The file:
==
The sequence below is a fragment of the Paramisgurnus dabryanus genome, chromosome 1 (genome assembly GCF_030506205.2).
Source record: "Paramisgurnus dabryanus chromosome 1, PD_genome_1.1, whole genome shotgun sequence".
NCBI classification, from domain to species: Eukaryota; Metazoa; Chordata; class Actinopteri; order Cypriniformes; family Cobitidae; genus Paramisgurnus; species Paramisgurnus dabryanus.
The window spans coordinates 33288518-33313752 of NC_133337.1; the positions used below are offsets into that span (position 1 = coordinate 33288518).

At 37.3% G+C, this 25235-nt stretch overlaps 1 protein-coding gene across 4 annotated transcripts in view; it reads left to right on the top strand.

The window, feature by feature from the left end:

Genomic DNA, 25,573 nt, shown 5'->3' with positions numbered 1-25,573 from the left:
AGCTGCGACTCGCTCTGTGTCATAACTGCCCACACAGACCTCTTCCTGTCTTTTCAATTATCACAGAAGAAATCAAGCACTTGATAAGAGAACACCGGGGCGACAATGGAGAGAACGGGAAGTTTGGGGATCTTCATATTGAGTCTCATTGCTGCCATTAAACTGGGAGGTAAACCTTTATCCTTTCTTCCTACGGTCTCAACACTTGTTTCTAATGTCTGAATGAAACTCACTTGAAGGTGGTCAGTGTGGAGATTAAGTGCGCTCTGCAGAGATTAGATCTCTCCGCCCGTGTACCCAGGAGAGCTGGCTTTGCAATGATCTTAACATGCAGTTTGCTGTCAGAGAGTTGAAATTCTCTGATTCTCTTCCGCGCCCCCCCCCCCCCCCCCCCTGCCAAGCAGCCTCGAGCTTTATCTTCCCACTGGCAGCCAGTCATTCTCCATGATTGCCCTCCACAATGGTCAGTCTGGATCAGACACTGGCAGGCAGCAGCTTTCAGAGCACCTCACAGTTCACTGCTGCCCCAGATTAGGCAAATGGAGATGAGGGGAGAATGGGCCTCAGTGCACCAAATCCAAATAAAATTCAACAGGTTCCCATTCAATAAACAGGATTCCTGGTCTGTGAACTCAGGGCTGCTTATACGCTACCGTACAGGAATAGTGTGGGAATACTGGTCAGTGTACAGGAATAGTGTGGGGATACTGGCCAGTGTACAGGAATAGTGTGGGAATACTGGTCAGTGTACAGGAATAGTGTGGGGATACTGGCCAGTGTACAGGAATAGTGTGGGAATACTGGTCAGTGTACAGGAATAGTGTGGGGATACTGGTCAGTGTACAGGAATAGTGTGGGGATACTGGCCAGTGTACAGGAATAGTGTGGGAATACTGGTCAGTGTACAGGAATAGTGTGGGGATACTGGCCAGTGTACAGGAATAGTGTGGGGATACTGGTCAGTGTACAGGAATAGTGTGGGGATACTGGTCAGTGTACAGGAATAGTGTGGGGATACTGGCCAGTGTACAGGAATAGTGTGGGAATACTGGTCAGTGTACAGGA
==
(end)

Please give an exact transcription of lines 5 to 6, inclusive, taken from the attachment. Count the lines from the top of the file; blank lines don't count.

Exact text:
At 37.3% G+C, this 25235-nt stretch overlaps 1 protein-coding gene across 4 annotated transcripts in view; it reads left to right on the top strand.

The window, feature by feature from the left end: